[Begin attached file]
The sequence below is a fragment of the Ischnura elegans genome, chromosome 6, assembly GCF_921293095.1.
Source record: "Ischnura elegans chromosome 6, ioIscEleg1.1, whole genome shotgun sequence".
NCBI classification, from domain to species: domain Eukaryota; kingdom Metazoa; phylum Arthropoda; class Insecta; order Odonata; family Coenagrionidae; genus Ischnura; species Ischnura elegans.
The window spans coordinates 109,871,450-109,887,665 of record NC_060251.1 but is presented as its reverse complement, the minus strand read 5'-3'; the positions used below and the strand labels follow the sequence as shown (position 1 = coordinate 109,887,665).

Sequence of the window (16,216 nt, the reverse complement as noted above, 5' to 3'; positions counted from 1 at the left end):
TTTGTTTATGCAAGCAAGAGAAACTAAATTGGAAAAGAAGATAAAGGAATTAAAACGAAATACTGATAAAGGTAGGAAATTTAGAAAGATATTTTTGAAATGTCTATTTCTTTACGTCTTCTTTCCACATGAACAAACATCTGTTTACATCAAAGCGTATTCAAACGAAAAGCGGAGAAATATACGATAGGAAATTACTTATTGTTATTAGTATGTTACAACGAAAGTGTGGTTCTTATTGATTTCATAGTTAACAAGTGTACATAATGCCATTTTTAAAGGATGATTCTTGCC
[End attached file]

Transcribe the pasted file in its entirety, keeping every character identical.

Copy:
The sequence below is a fragment of the Ischnura elegans genome, chromosome 6, assembly GCF_921293095.1.
Source record: "Ischnura elegans chromosome 6, ioIscEleg1.1, whole genome shotgun sequence".
NCBI classification, from domain to species: domain Eukaryota; kingdom Metazoa; phylum Arthropoda; class Insecta; order Odonata; family Coenagrionidae; genus Ischnura; species Ischnura elegans.
The window spans coordinates 109,871,450-109,887,665 of record NC_060251.1 but is presented as its reverse complement, the minus strand read 5'-3'; the positions used below and the strand labels follow the sequence as shown (position 1 = coordinate 109,887,665).

Sequence of the window (16,216 nt, the reverse complement as noted above, 5' to 3'; positions counted from 1 at the left end):
TTTGTTTATGCAAGCAAGAGAAACTAAATTGGAAAAGAAGATAAAGGAATTAAAACGAAATACTGATAAAGGTAGGAAATTTAGAAAGATATTTTTGAAATGTCTATTTCTTTACGTCTTCTTTCCACATGAACAAACATCTGTTTACATCAAAGCGTATTCAAACGAAAAGCGGAGAAATATACGATAGGAAATTACTTATTGTTATTAGTATGTTACAACGAAAGTGTGGTTCTTATTGATTTCATAGTTAACAAGTGTACATAATGCCATTTTTAAAGGATGATTCTTGCC